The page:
Tough Break: Fractured Navicular Bone
Posted by Jenn F. on Tuesday, May 29th, 2012
If you’re a fan of the Boston Red Sox, the news last week that Cody Ross was going on the disabled list with a broken navicular bone was just one more reason to believe this season isn’t meant to be. If you are not a fan of the Red Sox, you may have just laughed. Nothing personal, Cody, you’re just a pawn in the schadenfreude wars. ESPN Fantasy Sports injury expert Stephania Bell wrote that Ross will likely be out for a few months (six weeks to heal, followed by some rehab).
So what is a navicular bone? Does it have anything to do with navigating? No, not unless you have a compass in your foot (if you do, fine; I’m not judging). The navicular bone is one of the seven tarsal bones that form the ankle. Despite being included in that group, though, the navicular bone is located closer to the midfoot, below what you may think of when you think of your ankle and before the long metatarsal bones. It’s on the inside facing side of your foot, above where the instep begins. The navicular bone is one of the bones that holds the arteries that run through the foot.
It sounds important! How do you injure it? Most people get stress fractures of the navicular bone. No, not that kind of stress, the kind that comes from excess weight or pressure on something (then again, I guess all stresses are the same). Athletes who run and jump a lot, such as hurdlers, high jumpers and basketball players often suffer navicular stress fractures. Others who make sudden, explosive movements such as sprinters, also tend to have navicular fractures. The abovementioned Ross is kind of an unusual case in that he just outright broke his navicular bone when he fouled a ball off his foot. Ouch.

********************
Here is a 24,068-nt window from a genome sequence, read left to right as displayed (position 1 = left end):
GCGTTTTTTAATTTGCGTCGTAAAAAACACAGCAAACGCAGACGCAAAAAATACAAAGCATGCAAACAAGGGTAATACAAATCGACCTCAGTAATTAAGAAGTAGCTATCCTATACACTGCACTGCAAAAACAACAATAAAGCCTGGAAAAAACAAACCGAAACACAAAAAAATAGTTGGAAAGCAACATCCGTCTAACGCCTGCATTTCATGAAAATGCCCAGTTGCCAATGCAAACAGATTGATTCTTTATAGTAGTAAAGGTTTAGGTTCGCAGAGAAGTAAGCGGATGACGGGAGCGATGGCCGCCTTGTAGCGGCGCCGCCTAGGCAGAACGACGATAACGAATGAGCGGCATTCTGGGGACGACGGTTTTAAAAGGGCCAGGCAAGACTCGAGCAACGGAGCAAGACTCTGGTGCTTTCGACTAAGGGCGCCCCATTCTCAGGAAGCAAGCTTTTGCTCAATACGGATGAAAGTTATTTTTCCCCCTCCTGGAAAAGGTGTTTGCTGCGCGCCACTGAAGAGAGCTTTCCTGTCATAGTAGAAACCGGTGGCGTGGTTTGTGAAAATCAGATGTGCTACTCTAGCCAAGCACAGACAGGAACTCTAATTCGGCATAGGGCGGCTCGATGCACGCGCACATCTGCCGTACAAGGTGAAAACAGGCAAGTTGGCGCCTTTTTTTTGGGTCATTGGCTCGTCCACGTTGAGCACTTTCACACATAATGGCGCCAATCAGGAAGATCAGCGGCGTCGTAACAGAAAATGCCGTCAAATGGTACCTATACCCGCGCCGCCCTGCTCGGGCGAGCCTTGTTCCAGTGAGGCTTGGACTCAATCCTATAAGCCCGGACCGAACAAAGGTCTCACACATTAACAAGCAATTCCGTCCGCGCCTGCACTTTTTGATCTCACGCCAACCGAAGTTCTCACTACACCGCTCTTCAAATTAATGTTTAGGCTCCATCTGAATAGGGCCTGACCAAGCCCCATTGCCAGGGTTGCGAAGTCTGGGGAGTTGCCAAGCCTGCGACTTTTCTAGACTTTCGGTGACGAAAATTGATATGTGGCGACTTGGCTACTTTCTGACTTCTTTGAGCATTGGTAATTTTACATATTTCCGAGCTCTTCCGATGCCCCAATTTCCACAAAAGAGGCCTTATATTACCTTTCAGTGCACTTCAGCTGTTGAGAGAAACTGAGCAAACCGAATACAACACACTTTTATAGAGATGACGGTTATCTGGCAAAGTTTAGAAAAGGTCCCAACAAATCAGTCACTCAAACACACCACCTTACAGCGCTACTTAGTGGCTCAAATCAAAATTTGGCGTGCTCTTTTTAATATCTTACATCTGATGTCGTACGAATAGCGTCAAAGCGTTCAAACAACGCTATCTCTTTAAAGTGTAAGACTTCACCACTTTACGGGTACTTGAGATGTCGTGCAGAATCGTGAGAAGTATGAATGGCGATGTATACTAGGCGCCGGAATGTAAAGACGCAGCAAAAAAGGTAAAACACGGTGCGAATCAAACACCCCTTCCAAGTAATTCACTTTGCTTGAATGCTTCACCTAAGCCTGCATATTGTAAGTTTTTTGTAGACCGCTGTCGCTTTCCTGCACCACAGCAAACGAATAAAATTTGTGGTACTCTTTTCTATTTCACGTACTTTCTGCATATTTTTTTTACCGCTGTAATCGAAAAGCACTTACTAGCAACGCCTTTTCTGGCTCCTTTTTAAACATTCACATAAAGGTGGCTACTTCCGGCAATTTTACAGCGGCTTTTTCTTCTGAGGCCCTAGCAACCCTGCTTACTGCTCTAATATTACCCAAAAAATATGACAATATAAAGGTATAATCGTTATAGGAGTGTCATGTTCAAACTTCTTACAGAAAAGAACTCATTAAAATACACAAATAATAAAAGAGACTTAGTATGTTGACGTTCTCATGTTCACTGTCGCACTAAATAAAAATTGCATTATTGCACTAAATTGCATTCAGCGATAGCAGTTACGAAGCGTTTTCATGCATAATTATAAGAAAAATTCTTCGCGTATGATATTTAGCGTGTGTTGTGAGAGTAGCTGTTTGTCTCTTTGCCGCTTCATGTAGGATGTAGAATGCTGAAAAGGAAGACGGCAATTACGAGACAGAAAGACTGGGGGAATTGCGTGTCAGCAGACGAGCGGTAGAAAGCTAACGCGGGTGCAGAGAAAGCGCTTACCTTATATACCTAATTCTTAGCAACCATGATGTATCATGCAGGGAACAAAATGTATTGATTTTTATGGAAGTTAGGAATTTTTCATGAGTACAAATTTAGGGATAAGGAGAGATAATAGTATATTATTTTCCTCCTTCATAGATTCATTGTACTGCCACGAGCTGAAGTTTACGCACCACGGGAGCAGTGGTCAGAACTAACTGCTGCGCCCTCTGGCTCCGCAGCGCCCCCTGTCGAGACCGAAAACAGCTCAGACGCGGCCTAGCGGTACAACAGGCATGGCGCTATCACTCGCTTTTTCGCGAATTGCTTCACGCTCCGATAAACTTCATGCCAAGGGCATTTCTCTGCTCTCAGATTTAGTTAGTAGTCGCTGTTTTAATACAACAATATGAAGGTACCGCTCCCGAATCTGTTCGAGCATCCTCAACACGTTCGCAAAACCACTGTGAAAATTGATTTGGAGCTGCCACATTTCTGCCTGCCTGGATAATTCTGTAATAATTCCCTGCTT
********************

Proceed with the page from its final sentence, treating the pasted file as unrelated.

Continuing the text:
How do you know you have a navicular bone stress fracture? It’s actually tough to diagnose–at first Ross was thought to be okay until he had an MRI. Most of us aren’t highly paid athletes, though, who have people fussing over are every twinge, though, so you would most likely have to rely on these symptoms to determine if you have a navicular bone stress fracture:
- an ache in your midfoot;
- pain that occurs when you exercise and disappears when you rest;
- pain when someone presses on the area of the navicular bone (the “N spot”).
The best way to get an accurate diagnosis, though, is to see a podiatrist at The Center for Podiatric Care and Sports Medicine (212.996.1900). An x-ray probably won’t be enough to tell, so you’ll likely need a bone scan or MRI. Once it’s clear that you do have a navicular bone stress fracture, the podiatrist can begin treatment.
And the treatment is…? You’re not going to like this: six weeks of an immobilizing cast and no weight bearing activities. After six weeks, your foot will be checked and if there’s still pain when the N spot is pressed, then two more weeks in the cast. That’s not all–rehab follows, including strengthening exercises for your foot and ankle, sports massage to the calf muscles. The gradual return to activity can take six weeks.
So yes, this is a nasty, nagging injury you want to avoid.
How can I do that? Don’t foul a ball of your navicular bone, for starters. To avoid the stress fracture, try to make sure you’re wearing the right shoes for you and what you do. If you do a lot of running and jumping, pick your surfaces carefully. Make sure your technique is correct. Cross train to give your feet a rest. Then hope for the best.
If you suspect you have a navicular bone stress fracture, or any other kind of foot or ankle issue, contact The Center for Podiatric Care and Sports Medicine. Dr. Josef J. Geldwert, Dr. Katherine Lai, and Dr. Ryan Minara have helped thousands of people get back on their feet.
If you have any foot problems or pain, contact The Center for Podiatric Care and Sports Medicine. Dr. Josef J. Geldwert, Dr. Katherine Lai, Dr. Ryan Minara and Dr. Mariola Rivera have helped thousands of people get back on their feet. Unfortunately, we cannot give diagnoses or treatment advice online. Please make an appointment to see us if you live in the NY metropolitan area or seek out a podiatrist in your area.